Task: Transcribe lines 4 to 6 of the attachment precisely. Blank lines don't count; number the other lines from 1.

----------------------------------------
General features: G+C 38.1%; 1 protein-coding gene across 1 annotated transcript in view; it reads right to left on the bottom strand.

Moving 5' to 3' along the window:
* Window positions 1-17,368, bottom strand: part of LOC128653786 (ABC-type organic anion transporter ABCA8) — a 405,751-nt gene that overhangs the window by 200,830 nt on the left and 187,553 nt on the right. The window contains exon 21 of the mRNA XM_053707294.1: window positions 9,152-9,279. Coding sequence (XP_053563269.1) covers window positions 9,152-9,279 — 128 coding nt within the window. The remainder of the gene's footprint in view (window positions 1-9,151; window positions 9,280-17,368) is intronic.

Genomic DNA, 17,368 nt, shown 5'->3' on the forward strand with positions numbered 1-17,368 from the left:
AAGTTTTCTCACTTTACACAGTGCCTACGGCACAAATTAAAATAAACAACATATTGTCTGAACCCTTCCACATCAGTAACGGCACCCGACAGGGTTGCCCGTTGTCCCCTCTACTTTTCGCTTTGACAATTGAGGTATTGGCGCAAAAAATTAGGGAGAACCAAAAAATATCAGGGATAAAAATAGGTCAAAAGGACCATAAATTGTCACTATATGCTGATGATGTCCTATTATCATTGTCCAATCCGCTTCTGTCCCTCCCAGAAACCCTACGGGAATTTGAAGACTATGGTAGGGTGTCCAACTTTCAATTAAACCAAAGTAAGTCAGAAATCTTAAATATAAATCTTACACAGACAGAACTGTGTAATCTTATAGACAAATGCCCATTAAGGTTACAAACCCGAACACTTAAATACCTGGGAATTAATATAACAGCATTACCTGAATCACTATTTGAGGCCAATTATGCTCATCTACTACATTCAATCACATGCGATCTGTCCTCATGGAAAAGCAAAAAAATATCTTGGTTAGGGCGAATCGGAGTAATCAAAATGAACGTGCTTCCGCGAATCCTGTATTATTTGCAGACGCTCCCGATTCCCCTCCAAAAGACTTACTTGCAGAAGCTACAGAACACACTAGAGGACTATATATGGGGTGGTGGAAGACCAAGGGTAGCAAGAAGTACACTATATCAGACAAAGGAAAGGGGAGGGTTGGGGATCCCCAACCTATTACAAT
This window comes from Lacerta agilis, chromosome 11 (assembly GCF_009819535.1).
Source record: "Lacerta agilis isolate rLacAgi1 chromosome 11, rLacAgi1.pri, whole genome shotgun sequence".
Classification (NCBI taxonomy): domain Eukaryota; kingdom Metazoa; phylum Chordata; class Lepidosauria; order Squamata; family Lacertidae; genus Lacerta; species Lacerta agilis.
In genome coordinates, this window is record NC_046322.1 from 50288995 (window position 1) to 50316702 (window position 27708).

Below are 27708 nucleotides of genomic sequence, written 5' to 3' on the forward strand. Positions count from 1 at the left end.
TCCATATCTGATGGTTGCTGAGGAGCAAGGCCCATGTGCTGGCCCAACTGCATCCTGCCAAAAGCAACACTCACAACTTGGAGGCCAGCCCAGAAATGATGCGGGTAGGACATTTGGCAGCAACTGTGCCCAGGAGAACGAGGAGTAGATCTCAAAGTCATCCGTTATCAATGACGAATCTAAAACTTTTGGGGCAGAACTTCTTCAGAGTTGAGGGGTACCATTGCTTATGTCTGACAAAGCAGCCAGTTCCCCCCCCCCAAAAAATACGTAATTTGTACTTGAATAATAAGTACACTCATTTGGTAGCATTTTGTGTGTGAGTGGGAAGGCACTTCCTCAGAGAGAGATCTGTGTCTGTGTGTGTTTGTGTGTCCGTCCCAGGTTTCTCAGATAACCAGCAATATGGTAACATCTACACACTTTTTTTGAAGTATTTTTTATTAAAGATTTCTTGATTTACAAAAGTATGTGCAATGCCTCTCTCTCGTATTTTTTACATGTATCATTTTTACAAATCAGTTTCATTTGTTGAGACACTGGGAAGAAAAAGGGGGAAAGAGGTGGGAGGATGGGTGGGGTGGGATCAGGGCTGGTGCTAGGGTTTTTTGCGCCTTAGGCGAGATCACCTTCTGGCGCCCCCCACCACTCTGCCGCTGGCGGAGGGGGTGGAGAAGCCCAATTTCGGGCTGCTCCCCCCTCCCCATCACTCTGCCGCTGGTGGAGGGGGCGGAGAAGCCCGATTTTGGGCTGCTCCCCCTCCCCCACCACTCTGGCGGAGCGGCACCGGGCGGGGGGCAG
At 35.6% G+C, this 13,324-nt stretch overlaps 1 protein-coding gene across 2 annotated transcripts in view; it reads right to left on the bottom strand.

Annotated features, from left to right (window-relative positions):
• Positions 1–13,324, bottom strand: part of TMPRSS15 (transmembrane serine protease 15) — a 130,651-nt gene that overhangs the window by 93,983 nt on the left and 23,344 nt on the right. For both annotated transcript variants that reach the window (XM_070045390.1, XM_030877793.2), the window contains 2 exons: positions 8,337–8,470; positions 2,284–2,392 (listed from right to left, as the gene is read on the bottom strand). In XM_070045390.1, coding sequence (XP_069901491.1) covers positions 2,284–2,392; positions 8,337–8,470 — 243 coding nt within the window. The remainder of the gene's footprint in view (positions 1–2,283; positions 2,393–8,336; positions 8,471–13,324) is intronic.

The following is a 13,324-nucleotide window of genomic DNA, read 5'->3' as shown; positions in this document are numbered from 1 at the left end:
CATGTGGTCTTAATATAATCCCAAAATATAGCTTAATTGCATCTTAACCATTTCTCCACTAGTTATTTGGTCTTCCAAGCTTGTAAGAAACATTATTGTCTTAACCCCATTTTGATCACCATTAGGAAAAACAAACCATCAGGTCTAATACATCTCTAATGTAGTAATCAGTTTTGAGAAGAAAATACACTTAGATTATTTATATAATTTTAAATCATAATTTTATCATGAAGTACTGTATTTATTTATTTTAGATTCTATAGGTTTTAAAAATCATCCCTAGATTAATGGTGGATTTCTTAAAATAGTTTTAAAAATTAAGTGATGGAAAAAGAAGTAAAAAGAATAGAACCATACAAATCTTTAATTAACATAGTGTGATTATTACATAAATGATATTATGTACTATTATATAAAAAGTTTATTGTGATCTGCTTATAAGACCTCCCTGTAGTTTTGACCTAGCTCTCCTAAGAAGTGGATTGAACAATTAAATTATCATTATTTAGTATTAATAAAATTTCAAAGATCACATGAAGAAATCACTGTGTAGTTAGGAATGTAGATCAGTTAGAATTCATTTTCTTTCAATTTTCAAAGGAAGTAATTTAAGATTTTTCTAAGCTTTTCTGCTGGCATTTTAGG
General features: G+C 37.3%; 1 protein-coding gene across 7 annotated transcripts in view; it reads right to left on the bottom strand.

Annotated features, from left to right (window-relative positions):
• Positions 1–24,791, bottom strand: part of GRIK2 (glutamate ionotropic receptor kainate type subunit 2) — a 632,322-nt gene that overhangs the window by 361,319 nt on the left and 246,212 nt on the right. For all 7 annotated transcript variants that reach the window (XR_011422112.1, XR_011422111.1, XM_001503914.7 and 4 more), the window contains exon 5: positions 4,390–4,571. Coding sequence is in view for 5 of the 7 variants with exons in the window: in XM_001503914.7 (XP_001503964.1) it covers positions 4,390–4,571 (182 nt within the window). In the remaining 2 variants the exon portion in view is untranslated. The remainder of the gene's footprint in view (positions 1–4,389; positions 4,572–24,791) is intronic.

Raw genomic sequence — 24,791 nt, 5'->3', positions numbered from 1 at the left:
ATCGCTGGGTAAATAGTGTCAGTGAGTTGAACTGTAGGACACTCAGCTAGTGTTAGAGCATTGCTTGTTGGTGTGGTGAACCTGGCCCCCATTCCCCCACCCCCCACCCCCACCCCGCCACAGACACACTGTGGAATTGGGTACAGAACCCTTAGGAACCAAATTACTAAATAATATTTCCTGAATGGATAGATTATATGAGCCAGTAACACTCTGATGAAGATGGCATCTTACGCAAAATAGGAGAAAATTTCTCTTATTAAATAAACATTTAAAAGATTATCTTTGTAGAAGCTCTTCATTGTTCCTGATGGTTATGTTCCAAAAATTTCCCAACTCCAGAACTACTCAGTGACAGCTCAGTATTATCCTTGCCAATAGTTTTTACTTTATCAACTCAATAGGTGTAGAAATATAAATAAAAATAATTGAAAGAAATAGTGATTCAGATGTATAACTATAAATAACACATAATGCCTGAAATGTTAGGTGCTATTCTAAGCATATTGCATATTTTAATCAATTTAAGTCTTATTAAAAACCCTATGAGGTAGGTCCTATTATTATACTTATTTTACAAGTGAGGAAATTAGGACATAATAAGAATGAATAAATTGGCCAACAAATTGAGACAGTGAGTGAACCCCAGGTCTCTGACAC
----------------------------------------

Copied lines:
Genomic DNA, 17,368 nt, shown 5'->3' on the forward strand with positions numbered 1-17,368 from the left:
AAGTTTTCTCACTTTACACAGTGCCTACGGCACAAATTAAAATAAACAACATATTGTCTGAACCCTTCCACATCAGTAACGGCACCCGACAGGGTTGCCCGTTGTCCCCTCTACTTTTCGCTTTGACAATTGAGGTATTGGCGCAAAAAATTAGGGAGAACCAAAAAATATCAGGGATAAAAATAGGTCAAAAGGACCATAAATTGTCACTATATGCTGATGATGTCCTATTATCATTGTCCAATCCGCTTCTGTCCCTCCCAGAAACCCTACGGGAATTTGAAGACTATGGTAGGGTGTCCAACTTTCAATTAAACCAAAGTAAGTCAGAAATCTTAAATATAAATCTTACACAGACAGAACTGTGTAATCTTATAGACAAATGCCCATTAAGGTTACAAACCCGAACACTTAAATACCTGGGAATTAATATAACAGCATTACCTGAATCACTATTTGAGGCCAATTATGCTCATCTACTACATTCAATCACATGCGATCTGTCCTCATGGAAAAGCAAAAAAATATCTTGGTTAGGGCGAATCGGAGTAATCAAAATGAACGTGCTTCCGCGAATCCTGTATTATTTGCAGACGCTCCCGATTCCCCTCCAAAAGACTTACTTGCAGAAGCTACAGAACACACTAGAGGACTATATATGGGGTGGTGGAAGACCAAGGGTAGCAAGAAGTACACTATATCAGACAAAGGAAAGGGGAGGGTTGGGGATCCCCAACCTATTACAAT
This window comes from Lacerta agilis, chromosome 11 (assembly GCF_009819535.1).